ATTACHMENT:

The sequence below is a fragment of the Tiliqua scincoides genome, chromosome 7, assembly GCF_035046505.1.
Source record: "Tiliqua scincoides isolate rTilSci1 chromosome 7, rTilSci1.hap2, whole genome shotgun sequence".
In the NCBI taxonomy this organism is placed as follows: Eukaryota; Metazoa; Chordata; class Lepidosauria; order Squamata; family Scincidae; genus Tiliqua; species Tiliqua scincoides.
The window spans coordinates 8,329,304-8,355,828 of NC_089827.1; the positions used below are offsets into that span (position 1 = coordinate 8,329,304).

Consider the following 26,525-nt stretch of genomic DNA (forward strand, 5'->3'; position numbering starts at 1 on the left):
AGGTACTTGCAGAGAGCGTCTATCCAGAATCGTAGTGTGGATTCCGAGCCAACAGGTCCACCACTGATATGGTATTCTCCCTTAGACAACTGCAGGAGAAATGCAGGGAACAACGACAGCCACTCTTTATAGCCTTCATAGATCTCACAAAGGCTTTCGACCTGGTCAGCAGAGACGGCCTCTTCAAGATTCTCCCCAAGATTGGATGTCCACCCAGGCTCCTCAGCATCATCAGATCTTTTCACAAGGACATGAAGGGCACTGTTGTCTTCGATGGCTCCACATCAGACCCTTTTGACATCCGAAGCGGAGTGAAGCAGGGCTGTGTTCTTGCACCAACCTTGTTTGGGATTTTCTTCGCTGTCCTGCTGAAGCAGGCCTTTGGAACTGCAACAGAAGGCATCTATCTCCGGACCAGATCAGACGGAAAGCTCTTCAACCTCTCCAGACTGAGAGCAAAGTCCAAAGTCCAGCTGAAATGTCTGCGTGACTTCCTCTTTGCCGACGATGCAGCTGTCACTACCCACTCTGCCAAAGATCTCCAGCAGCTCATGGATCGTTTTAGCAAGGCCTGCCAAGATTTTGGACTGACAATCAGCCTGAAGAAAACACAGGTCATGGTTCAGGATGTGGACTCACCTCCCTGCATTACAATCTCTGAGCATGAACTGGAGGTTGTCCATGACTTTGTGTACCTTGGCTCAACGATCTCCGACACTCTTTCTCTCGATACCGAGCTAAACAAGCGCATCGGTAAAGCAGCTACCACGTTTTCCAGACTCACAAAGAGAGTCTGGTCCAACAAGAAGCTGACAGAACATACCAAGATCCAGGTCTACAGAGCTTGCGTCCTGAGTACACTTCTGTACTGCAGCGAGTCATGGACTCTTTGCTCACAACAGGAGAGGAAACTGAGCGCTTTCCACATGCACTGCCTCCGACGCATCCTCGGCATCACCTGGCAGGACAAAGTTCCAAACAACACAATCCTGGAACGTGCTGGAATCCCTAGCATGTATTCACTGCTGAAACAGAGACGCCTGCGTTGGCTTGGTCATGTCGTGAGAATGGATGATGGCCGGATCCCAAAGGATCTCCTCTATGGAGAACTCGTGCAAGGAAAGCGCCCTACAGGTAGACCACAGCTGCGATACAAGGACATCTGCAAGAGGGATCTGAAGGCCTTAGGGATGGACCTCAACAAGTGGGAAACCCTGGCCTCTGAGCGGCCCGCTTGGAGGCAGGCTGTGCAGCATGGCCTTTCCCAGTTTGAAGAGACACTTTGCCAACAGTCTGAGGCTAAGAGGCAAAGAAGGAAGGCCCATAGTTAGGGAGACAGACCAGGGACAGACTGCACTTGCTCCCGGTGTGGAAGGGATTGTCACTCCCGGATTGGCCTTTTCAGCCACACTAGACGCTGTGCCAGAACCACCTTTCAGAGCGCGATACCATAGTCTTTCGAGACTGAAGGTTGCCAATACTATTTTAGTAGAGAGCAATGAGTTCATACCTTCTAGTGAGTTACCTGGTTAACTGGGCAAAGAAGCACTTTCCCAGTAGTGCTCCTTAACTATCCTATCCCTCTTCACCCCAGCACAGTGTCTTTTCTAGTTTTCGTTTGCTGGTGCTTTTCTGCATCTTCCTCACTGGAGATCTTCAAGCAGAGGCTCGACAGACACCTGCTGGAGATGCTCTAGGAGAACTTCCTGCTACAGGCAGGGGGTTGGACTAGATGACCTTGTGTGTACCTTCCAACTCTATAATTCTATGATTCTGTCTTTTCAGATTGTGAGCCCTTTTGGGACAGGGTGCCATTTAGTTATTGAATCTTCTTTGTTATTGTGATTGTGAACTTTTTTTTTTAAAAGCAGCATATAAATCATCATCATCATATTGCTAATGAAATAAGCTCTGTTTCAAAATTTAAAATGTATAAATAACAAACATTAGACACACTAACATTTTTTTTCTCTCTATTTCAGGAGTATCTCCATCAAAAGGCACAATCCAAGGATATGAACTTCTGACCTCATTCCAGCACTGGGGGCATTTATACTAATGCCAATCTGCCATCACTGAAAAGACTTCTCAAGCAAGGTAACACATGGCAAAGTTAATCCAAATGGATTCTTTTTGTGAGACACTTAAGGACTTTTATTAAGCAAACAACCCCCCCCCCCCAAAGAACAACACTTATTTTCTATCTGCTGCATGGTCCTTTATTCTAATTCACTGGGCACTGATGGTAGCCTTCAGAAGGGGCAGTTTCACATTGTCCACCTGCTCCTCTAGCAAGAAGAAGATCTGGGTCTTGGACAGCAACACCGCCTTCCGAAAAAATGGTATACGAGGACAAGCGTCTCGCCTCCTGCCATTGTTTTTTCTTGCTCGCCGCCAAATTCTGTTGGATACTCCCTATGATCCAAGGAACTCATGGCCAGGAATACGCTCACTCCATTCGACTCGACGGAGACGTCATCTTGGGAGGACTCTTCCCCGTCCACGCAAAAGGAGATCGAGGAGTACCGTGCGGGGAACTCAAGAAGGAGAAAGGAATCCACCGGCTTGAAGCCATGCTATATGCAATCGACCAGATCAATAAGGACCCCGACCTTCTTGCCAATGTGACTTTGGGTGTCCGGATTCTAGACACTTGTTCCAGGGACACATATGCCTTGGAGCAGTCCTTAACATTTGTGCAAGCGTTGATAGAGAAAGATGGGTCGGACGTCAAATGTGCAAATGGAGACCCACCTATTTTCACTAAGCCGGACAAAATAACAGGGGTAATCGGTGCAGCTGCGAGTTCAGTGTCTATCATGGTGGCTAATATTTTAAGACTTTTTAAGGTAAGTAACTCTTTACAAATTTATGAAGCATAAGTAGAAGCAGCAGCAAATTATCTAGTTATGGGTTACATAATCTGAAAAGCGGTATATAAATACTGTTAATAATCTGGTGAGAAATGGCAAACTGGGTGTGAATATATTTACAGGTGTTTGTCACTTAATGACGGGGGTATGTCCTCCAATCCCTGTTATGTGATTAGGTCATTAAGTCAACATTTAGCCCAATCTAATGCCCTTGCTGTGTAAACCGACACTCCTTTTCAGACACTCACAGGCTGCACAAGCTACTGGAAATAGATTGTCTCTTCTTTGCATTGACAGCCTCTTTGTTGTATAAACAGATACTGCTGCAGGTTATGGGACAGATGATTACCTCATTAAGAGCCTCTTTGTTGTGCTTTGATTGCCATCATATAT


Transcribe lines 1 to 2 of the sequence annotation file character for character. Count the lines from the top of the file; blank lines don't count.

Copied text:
The sequence below is a fragment of the Tiliqua scincoides genome, chromosome 7, assembly GCF_035046505.1.
Source record: "Tiliqua scincoides isolate rTilSci1 chromosome 7, rTilSci1.hap2, whole genome shotgun sequence".